DETRAINING: Two Weeks of Reduced Activity Decreases Leg Lean Mass and Induces "Anabolic Resistance" of Myofibrillar Protein Synthesis in Healthy Elderly
During the period of quarantine in 2020 I was investigating the rate of detraining and the impact of reduced training load. This study looked at age-related muscle atrophy with the hypothesis that "during periods of muscle disuse, muscle protein synthesis is blunted, and muscle atrophy occurs in young and old". In particular the authors investigated "the impact of a short reduction in physical activity on muscle protein metabolism in older adults".
The methodology involved a 14-day period of reduced daily steps hoping to determine the impact on either a fasted and fed-state rate of myofibrillar protein synthesis (MPS). The results showed that:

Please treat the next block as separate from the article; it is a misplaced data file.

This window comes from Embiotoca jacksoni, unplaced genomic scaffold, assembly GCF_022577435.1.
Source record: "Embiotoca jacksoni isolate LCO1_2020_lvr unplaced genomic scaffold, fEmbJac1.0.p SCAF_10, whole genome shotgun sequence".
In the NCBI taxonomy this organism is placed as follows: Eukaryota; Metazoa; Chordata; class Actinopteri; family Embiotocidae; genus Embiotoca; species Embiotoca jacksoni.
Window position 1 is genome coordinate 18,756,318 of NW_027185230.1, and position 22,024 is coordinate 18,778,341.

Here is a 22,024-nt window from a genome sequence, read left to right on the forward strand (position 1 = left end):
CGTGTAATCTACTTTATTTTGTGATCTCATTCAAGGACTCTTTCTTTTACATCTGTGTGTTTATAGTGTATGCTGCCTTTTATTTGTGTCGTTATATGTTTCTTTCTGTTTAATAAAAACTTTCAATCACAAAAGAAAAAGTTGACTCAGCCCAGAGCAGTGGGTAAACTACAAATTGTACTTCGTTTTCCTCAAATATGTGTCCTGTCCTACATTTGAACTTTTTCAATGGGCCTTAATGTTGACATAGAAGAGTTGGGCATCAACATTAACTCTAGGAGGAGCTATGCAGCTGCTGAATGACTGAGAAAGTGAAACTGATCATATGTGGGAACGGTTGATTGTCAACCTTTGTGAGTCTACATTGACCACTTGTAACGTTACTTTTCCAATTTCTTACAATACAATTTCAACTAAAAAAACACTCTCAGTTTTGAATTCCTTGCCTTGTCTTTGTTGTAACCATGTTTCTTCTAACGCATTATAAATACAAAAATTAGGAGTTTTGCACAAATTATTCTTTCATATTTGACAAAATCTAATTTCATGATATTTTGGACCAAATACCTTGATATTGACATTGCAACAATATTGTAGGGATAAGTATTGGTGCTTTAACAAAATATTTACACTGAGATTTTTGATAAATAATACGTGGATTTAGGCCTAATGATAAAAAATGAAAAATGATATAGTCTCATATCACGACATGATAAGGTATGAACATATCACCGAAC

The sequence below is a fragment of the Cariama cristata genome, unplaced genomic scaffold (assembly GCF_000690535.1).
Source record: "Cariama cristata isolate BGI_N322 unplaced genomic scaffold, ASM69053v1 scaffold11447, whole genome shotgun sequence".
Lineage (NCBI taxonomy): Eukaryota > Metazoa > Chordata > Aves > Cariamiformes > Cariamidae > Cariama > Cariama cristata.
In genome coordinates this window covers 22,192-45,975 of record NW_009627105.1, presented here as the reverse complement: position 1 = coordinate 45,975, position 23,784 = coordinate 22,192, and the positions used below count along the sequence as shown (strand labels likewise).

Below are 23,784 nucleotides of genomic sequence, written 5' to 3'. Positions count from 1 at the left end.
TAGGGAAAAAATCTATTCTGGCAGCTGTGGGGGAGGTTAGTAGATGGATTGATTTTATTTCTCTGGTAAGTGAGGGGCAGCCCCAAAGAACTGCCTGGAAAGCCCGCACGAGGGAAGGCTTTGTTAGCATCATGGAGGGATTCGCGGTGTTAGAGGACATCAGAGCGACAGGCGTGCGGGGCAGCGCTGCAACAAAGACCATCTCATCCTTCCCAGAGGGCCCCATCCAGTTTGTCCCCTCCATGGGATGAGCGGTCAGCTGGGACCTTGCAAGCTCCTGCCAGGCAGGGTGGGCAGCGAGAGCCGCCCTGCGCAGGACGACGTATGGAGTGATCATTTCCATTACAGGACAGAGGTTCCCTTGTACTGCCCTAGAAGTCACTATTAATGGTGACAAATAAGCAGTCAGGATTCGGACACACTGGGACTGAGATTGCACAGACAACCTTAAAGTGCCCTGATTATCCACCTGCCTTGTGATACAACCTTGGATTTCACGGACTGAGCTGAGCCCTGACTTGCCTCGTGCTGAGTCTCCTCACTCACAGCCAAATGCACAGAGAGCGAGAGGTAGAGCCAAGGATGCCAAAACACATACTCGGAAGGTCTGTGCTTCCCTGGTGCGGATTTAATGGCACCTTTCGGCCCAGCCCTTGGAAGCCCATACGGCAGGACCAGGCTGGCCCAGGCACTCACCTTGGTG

Leg fat-free mass was reduced by approximately 3.9%. Postabsorptive insulin resistance was increased by approximately 12%, and postprandial insulin sensitivity was reduced by approximately 43% after step reduction. Postprandial rates of MPS were reduced by approximately 26% after the intervention, with no difference in postabsorptive rates.
14 days of reduced steps in older adults induces small but measurable reductions in muscle mass that appear to be underpinned by reductions in postprandial MPS and are accompanied by impairments in insulin sensitivity and systemic inflammatory markers and postprandial MPS.
PRACTICAL TAKE AWAY - as little as 14 days of reduced activity has an impact on older adults. Therefore it would be valuable to include some exercise and training even in a post-season break rather than having a period of complete rest.